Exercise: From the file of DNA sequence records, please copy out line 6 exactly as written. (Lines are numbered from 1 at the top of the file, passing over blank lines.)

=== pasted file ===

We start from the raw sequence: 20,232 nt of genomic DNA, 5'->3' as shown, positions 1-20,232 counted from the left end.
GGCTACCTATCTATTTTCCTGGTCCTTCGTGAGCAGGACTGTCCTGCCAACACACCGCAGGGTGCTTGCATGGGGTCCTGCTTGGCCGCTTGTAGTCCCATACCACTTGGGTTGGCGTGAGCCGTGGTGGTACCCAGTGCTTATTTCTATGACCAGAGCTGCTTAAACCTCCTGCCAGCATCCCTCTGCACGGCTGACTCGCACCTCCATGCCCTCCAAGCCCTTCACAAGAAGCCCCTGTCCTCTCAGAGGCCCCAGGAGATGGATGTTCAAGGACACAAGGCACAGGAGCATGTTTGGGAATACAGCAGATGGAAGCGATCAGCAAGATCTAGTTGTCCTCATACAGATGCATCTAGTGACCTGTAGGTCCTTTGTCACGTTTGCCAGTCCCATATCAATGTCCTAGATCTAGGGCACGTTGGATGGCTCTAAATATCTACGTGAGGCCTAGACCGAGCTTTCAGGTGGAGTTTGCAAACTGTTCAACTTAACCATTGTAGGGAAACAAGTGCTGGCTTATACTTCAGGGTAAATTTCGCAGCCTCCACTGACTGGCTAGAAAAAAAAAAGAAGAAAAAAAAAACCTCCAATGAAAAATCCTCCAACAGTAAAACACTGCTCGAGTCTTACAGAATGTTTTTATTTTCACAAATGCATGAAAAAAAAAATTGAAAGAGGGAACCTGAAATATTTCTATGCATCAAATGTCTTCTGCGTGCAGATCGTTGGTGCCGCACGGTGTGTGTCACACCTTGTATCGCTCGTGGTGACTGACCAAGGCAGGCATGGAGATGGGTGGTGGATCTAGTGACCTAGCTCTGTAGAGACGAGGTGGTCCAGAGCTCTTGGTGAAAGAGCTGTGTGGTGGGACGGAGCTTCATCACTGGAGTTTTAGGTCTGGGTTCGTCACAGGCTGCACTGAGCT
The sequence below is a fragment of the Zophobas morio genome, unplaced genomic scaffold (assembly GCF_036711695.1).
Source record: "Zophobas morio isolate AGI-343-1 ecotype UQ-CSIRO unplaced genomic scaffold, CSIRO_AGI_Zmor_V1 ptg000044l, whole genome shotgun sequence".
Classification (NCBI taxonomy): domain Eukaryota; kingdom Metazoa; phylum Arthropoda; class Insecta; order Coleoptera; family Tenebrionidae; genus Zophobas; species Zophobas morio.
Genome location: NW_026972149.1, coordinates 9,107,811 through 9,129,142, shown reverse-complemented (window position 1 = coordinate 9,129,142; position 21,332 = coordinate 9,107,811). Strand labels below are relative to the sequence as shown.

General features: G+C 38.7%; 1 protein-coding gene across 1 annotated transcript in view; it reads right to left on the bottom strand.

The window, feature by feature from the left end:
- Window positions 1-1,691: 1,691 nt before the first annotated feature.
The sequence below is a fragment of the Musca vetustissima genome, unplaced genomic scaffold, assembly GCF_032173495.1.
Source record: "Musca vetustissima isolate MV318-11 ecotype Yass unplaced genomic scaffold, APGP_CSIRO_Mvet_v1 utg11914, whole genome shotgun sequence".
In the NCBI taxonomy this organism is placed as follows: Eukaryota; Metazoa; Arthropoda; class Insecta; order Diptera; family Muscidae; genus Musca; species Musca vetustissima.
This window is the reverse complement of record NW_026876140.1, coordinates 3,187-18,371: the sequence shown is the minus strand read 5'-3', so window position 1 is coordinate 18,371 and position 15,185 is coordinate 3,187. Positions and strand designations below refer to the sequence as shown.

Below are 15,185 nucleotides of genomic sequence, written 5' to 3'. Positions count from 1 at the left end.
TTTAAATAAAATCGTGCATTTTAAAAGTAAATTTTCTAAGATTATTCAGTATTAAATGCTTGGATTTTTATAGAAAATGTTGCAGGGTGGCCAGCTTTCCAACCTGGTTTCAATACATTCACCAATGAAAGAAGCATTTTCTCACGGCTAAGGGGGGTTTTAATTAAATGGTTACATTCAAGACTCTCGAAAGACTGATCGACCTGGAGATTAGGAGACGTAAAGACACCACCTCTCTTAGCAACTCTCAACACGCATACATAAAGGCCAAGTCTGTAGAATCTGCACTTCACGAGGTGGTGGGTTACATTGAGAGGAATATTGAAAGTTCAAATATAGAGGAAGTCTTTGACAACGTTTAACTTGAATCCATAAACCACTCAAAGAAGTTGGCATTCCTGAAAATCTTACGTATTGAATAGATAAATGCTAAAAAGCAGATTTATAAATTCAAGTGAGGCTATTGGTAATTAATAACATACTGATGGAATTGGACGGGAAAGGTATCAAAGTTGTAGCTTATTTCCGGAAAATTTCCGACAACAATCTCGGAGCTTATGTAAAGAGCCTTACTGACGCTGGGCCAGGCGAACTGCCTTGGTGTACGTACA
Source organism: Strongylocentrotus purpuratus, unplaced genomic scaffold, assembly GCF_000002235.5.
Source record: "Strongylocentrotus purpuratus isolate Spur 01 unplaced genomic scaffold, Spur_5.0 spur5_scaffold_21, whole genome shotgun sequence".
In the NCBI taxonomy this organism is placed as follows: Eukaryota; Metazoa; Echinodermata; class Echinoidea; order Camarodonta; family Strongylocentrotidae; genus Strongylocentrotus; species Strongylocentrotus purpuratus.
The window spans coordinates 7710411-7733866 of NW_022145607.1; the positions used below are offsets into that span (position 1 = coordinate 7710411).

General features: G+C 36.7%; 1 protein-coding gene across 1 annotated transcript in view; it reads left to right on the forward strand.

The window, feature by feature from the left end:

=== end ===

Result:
Genome location: NW_026972149.1, coordinates 9,107,811 through 9,129,142, shown reverse-complemented (window position 1 = coordinate 9,129,142; position 21,332 = coordinate 9,107,811). Strand labels below are relative to the sequence as shown.